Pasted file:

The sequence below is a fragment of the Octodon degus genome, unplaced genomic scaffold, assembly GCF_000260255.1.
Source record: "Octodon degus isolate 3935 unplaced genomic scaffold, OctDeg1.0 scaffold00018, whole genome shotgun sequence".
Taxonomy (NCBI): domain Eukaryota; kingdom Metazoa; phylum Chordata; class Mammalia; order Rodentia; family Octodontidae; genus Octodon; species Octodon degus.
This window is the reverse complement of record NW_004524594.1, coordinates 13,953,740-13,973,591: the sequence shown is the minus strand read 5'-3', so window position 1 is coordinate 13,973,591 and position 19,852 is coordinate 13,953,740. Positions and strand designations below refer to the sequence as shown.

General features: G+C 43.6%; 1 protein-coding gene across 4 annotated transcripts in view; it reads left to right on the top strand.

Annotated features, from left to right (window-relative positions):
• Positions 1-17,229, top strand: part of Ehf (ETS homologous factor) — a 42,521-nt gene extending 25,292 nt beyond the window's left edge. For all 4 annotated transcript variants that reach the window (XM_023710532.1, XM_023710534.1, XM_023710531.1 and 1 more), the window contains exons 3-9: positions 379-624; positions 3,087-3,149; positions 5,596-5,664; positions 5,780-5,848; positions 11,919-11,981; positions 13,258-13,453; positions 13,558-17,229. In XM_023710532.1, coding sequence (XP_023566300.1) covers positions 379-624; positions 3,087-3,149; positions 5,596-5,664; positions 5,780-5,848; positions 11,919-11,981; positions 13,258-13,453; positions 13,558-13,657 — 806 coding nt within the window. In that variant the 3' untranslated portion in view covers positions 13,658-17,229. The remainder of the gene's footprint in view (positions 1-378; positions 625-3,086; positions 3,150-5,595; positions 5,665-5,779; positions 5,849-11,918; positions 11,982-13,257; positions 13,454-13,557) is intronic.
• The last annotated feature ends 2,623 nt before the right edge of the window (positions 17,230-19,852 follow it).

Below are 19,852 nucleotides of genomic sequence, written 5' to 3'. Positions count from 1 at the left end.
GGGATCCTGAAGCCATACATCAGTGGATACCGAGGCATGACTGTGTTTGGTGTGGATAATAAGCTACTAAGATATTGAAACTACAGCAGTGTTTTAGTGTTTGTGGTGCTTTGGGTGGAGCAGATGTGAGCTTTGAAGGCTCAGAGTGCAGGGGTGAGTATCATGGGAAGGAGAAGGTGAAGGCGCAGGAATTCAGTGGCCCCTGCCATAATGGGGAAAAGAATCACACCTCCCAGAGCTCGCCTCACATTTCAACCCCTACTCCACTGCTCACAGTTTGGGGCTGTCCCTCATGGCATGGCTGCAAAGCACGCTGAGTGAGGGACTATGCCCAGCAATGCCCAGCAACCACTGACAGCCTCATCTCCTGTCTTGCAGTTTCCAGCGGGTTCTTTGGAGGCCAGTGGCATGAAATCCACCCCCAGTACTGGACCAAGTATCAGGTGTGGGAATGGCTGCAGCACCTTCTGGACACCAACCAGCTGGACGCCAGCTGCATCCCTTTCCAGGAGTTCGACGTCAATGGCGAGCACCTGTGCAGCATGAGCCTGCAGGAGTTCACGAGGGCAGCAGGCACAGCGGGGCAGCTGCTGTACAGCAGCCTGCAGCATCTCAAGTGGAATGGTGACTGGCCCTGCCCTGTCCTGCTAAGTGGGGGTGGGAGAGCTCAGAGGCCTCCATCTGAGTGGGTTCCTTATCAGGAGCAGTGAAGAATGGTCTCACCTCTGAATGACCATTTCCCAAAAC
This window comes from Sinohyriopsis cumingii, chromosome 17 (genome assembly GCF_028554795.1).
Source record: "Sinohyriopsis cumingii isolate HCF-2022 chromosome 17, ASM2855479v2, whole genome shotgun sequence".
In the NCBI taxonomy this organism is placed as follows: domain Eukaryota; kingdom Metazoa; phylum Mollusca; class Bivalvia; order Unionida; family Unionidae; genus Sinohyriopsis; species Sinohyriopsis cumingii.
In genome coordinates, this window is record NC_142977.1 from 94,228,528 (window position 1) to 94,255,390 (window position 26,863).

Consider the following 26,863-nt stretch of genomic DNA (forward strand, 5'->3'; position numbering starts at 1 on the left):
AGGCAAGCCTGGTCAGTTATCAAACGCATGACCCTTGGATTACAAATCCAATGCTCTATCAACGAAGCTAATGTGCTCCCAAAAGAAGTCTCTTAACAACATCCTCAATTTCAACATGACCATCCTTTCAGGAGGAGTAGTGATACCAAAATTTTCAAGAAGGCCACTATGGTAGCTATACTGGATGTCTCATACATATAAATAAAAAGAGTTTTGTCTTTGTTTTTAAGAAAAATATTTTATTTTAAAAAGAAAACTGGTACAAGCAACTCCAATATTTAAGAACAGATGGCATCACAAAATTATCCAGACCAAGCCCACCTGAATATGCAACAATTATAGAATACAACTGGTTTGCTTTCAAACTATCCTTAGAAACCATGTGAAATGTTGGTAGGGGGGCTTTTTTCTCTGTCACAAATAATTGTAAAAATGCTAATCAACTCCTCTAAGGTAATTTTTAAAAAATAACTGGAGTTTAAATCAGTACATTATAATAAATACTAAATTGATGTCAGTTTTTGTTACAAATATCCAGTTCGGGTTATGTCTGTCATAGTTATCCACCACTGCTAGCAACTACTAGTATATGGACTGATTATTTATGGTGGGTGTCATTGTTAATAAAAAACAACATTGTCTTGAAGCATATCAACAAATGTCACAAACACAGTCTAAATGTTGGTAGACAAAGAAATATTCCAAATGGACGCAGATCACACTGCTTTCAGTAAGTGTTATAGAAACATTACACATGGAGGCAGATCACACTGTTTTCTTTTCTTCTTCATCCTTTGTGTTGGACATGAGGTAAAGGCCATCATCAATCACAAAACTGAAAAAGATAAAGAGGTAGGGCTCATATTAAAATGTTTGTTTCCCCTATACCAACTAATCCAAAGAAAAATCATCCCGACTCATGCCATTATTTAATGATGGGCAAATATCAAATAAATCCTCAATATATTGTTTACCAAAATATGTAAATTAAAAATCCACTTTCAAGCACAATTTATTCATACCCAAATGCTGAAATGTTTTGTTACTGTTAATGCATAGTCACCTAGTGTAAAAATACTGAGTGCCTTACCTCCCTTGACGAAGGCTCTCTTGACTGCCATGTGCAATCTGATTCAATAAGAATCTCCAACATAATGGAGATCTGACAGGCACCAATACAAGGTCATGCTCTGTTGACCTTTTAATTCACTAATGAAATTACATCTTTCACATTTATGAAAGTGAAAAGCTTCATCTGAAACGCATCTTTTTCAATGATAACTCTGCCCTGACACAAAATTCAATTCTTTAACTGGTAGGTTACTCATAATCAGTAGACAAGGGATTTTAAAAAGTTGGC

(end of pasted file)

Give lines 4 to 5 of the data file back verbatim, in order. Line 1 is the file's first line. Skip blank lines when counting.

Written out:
This window is the reverse complement of record NW_004524594.1, coordinates 13,953,740-13,973,591: the sequence shown is the minus strand read 5'-3', so window position 1 is coordinate 13,973,591 and position 19,852 is coordinate 13,953,740. Positions and strand designations below refer to the sequence as shown.

General features: G+C 43.6%; 1 protein-coding gene across 4 annotated transcripts in view; it reads left to right on the top strand.